Such laziness would encourage lazy creatures to go for “safe” but unrewarding plans, leaving more motivated creatures to fight for bigger rewards.

    Just a thought ; of course other proxies are necessary.

  2. #2 by Worthstream on January 12, 2015 - 7:30 pm

    “do we simply tell them to overcompensate for distance to force them to target closer objects?”

    This would be a good approximation of what we actually do in real life. When a reward is far in the future our brain applies an “”hyperbolic discounting” to its value. The farther it is in the future the less rewrding it feels.

    Think about it: would you prefer a delicious dessert now, or two of them in a week? Withouthyperbolic discounting a perfectly rational creature would choose the latter while in real life almost eveyone will chose the former.

    It also makes sense from a evolutionary biology point of view: the more uncertain is a reward the more you risk by trying to achieve it. Creatures who accept too much risk in their lives are less likely to survive and reproduce.

  3. #3 by ququasar on January 13, 2015 - 12:32 pm

    “how about a laziness proxy then ?
    Like a genetic variable that makes creatures go “screw it, I’m finding something else” when too much efforts seem to be required (independently of the goal), counterbalancing the actual benefit they’d gain for following through the plan ?”

    That’s actually a really good idea. I’ve been messing with weighting various elements, but I never considered an overall cost-to-benefit weight. That would work really well, and it’s nicely intuitive to boot: you’d expect P. Specium to be a lazy organism where you wouldn’t expect it to have a highly developed sense of empathy or disgust.

    I can pretty much just insert that idea as-is. About the only change I’ll need to make is the terminology, since I’ll also need to use a synonym for laziness to refer to how often they sleep… I’m thinking if we invert it, “motivation” might be a good term for how much effort they’re willing to go to for a high-energy food source.

  4. #4 by Ekolu on January 14, 2015 - 9:16 am

    I totally agree with what you’re saying.
    Sure, when I think of what I want to eat at any given meal; the calorie intake, the cost in terms of distance or gas and the food itself, and even the environmental impact (Like the amount of plastics the food is wrapped in) will all come into account, but it is much more likely that my habits in diet will be the deciding factor, if not the only factor. I could eat a head of lettuce instead of a can of spam, but being that my diet is above 0.0, and I am disgusting, I choose the spam. I’d like it for diet to be a larger part, if not the largest, in what is going on within P. Speciums decision making process.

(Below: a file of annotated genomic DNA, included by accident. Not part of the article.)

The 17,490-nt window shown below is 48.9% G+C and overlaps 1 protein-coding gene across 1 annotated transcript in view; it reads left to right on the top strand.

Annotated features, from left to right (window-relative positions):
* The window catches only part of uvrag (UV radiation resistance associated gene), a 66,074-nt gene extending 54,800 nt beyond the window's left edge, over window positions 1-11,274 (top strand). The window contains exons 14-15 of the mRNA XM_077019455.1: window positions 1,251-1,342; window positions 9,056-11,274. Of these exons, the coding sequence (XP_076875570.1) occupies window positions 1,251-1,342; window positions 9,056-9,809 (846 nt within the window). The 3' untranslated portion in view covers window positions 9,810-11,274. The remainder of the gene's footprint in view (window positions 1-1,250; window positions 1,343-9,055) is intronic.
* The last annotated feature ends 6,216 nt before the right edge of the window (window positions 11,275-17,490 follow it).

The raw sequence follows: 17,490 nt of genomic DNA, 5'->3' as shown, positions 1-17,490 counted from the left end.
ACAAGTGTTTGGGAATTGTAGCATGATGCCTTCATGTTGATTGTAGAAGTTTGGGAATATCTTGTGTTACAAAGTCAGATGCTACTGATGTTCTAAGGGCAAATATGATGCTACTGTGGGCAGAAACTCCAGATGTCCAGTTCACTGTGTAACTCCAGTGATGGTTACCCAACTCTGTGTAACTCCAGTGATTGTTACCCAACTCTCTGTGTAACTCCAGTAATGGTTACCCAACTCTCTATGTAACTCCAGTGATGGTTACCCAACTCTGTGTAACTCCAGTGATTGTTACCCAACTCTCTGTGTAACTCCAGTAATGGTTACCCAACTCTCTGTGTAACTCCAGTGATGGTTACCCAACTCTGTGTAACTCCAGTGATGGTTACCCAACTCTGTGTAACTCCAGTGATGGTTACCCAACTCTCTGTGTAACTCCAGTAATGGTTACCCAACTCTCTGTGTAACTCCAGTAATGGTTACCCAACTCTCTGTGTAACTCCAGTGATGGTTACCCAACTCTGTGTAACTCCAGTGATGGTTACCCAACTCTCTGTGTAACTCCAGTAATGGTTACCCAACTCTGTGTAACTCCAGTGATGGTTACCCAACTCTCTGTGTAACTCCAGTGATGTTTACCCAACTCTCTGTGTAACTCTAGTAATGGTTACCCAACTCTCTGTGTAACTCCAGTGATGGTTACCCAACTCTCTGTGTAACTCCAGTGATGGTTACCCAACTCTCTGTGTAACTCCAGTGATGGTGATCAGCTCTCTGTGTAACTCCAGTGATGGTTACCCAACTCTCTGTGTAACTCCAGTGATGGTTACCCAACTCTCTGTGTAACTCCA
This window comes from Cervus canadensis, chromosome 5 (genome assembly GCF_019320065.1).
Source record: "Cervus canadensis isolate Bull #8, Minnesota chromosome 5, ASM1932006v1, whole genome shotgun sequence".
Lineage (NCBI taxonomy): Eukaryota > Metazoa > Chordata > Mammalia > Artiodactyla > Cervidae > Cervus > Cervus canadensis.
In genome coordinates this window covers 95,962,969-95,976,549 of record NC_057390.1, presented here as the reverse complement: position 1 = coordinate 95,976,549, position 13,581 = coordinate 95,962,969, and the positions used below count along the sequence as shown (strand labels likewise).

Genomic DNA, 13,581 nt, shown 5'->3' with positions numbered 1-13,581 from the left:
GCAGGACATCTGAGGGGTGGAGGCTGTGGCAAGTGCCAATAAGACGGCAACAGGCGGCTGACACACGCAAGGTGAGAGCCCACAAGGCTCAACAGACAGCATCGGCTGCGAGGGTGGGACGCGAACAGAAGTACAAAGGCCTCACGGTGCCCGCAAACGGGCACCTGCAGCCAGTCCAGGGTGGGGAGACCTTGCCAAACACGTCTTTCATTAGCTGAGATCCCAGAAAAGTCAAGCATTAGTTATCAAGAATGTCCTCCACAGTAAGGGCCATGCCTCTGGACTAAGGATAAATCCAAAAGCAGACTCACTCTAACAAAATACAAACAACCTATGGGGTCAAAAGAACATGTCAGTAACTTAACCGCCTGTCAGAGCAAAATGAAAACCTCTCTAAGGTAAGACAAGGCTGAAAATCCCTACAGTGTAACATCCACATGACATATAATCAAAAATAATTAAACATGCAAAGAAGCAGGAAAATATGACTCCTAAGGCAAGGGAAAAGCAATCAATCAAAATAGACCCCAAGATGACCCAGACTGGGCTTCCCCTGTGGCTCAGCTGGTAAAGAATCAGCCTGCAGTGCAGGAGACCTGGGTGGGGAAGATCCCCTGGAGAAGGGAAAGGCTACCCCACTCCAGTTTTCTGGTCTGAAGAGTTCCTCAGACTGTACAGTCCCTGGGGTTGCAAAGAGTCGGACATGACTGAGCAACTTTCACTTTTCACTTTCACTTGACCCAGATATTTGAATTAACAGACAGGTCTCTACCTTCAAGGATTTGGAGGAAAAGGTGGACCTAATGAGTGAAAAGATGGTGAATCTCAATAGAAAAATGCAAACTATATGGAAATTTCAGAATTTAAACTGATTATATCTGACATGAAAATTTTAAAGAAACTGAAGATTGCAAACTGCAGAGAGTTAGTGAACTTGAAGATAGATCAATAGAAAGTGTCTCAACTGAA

I’m not lost, though, and I realize that the issue is when the blank slate has no dietary preference and how it decides whether to scavenge or graze/browse. I think a lot of your work would be redundant if the animals had vision. If you ever plan to implement vision, you’d have to butcher up the code you’re currently working on to save our CPUs, so that we don’t have creatures making judgments on things it cant even see, like another creature on the other side of a hill.

    I would rather the creature walk around blindly than to have him telepathically aware of everything. That sounds like a horror story for processors.

    I WOULD, on the other hand, further suggest that one of the factors to cause a creature to “wander” would be population density. If “it” see’s enough creatures in an area it feels compelled to “search”/”wander” for unoccupied fields, which could be governed by a threshold based off of the curiosity stat, the empathy proxy, or even its aggressiveness.

    I love this blog and I love you all. I feel like a new age turtle come out of my shell.

  5. #5 by Ekolu on January 14, 2015 - 9:25 am

    I also wanted to suggest some kind of territory marking. I don’t want to suggest another stat like “territorial” but I would like for some creatures to follow its own patterns…like how rats, dogs, and cats are guided, to differing extents, by their own scents, Sounds like a horror story for RAM as I think about it now, but it would give our speciums much more organic looking “habits” or “behaviors”

  6. #6 by CatFish21sm on January 27, 2015 - 12:34 pm

    Hey is it too late to comment? another idea to help solve you’re problem could be a brain :p simple enough. What I mean is some creatures thrive without a brain they don’t need one in fact a brain would hinder them (earth worms jelly fish so on) so why not make their intelligence an evolutionary factor if too much intelligence at an early stage is bad thats not exactly an unnatural occurrence and it adds to the complexity of the game without having to do all of these work arounds. That way if stupid is good let them be stupid and when smart is better they will evolve intelligence :p